Dedham Teachers Settle After Walkout

Dedham Teachers Settle After Walkout

Merrie Najimy

Merrie Najimy, President


What a week it has been! Member power was on display as Dedham educators took to the streets and the House passed the Student Opportunity Act, paving the way for school districts to receive $1.5 billion above inflation in new annual state aid as of 2027.

Dedham Educators Reach Agreement
Dedham Education Association members voted nearly unanimously to go on strike last Thursday. They picketed and marched on Friday, marched and bargained on Saturday, reached a tentative agreement on Sunday and ratified a new contract on Monday. In true labor-movement fashion, they were joined in solidarity by members of dozens of MTA locals, AFT Massachusetts, the Boston Teachers Union, the Massachusetts AFL-CIO and the Massachusetts Nurses Association. Their rapid success followed months of no negotiations and no progress. This was the first strike by an educators’ union in Massachusetts since Quincy members went out 12 years ago. Read the latest on our website and be sure to read this Boston Globe article, which puts Dedham’s action into a national historical context.

House Passes Student Opportunity Act
After a yearlong grassroots campaign by the MTA and our allies in the Fund Our Future coalition, the state House of Representatives overwhelmingly approved the Student Opportunity Act on Oct. 23. The Senate had passed its version on Oct. 3. If signed into law, this historic measure will provide more state funds to all districts, with most of the money going to low-income communities. The Senate bill gives more authority to parents and educators and the House gives more to the commissioner of education. The bills have gone to a six-member House and Senate conference committee to hammer out differences. Please let your legislators know that you believe parents and educators know best what our students need!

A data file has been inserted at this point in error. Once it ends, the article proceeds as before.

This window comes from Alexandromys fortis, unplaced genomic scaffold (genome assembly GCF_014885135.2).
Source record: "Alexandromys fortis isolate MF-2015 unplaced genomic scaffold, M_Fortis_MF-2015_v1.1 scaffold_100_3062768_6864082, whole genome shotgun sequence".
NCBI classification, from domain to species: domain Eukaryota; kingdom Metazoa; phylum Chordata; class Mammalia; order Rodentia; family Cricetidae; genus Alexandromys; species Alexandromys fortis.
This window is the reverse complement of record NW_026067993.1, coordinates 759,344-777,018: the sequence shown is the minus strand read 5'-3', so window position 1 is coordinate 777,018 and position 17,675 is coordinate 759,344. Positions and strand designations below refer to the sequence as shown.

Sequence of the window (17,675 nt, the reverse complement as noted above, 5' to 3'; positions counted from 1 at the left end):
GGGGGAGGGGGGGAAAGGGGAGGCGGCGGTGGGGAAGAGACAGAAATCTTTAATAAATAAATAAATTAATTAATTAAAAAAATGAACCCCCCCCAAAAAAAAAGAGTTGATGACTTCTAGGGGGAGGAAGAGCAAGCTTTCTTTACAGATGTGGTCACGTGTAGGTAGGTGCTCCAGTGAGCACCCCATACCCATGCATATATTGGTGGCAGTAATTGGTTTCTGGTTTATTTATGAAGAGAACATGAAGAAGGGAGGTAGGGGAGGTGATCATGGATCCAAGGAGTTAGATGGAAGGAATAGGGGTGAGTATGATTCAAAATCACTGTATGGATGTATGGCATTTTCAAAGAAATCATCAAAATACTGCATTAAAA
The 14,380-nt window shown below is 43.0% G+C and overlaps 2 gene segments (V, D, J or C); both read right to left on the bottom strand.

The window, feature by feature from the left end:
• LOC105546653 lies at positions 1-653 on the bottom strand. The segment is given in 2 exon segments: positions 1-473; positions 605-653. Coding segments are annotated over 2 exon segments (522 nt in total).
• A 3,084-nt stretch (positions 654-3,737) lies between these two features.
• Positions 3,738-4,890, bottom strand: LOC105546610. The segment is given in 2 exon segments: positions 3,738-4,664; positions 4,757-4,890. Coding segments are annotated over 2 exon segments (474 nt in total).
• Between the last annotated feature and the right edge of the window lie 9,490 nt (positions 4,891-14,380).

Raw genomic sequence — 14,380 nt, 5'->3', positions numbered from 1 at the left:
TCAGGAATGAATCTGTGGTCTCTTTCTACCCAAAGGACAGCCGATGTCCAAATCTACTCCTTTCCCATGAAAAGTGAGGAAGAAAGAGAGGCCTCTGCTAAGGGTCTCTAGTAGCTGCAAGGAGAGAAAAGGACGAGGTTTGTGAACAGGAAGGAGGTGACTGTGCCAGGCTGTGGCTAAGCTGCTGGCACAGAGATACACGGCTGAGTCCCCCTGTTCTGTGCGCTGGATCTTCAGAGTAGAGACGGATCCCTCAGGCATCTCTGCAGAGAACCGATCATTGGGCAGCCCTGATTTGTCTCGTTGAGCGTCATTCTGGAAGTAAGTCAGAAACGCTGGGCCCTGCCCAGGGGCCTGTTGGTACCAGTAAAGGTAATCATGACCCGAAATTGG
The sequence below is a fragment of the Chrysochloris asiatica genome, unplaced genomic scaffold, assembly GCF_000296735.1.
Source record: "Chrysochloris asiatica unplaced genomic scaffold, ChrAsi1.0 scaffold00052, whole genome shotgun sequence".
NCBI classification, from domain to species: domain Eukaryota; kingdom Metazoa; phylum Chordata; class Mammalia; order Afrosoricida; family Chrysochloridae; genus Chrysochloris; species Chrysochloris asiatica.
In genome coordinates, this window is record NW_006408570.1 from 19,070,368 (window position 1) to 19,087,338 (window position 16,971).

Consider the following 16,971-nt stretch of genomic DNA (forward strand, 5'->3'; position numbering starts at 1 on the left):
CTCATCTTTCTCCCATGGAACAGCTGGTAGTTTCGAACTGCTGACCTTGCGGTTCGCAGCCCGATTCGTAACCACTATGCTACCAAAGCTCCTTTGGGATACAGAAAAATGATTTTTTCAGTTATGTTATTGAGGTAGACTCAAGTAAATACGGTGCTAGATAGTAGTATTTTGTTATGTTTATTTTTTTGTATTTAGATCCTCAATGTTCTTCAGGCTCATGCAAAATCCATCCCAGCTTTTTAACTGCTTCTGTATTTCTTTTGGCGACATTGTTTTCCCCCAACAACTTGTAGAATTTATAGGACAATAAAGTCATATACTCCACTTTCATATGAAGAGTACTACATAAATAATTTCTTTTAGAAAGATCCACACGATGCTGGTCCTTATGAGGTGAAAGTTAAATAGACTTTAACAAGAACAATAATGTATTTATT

MTA Endorses the ROE Act
The MTA and five other unions announced their support on Monday for the ROE Act, joining nearly 60 organizations that back an effort to protect abortion access in Massachusetts. MTA’s Board of Directors voted to support the legislation on Oct. 19. In my comments, I concluded, “We need the ROE Act now more than ever to protect the rights of our students, our members, and of all women in the state to have access to safe, affordable abortion care.”

Bargaining Summit Held Saturday
The mood was jovial at the fifth annual MTA Bargaining Summit on Saturday. With a few hundred MTA members attending in teams from their locals and higher ed chapters, we strategized about how to use open and coordinated bargaining to fight for racial and economic justice in our contracts and for our schools and colleges. One member summed up the way forward by explaining that we can no longer negotiate by and for ourselves. Bargaining has to be done with, by and for our members, students, parents and our communities if we are going to win the schools and communities we all deserve.

In solidarity,